There’s a lot of data/speculation out there about the impact of ride-hailing apps. Many dense urban centers are claiming that they have increased traffic (slowed average speeds) and pulled people away from public transit. The University of Toronto published this study last year. And the WSJ recently published this chart for Chicago:
To be honest, I’m not sure how much of the above is a result of ride-hailing apps, overall urban growth, e-commerce deliveries, public transit disinvestment, or other factors. But what is clear is that ride-hailing is pretty convenient and most (if not all) cities are seeing massive growth in this space.
But all of this feels to me like a bit of a red herring. People will obviously choose what is most convenient and relatively affordable. And congestion was a problem well before people started using these apps (demand > road supply). The only solution I have seen work is to price congestion/roads.
That study was not published by U of T . It is from the City of Toronto website and was done by the City’s own “Big Data” team with some assistance from the UofT group and relying largely on data provided by Uber and Lyft themselves. How can you compare congestion data before and after ride hailing when you’re only using data since ride hailing began? The City’s report disagrees with just about every North American study on ridehailing and congestion, including one released around the same time by Ryerson University that pointed to a definite correlation between the decline of public transit, increased congestion and the rise of ride hail use. And roundly dismissed but the City, which has a vested interest in continuing what is a very cosy relationship with the ride hail giants, particularly Uber. Read the headline of the WSJ piece you reference. Better still, read your own links. These companies claim a huge chunk of the fare for themselves, pay no taxes in Canada and are working hard to avoid or soften any and all regulation which may affect them ( including background checks and safety training) , undermine public transit and undermine public safety. It’s not speculation.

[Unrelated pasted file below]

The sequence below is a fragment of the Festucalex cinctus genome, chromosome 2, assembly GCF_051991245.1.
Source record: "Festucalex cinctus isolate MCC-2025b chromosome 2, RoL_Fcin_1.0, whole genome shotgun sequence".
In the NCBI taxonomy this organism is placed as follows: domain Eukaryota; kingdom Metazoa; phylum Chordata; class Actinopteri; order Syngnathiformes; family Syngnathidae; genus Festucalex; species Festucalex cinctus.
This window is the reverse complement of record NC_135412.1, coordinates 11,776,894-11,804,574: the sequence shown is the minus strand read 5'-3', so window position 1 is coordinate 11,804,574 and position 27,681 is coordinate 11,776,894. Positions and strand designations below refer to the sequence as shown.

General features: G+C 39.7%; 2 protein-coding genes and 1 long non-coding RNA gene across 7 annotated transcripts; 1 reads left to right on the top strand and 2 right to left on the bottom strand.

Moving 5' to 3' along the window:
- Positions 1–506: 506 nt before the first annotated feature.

From the WSJ article: “The math is pretty simple and straightforward,” Mr. Schaller said. In a paper presented last month to the Transportation Research Board, he estimated that for every mile of personal-car driving the companies remove from the road in large U.S. cities, they add 2.5 miles of driving to a ride-hailing vehicle.
I should declare my own conflict of interest on this issue. I would like to know yours.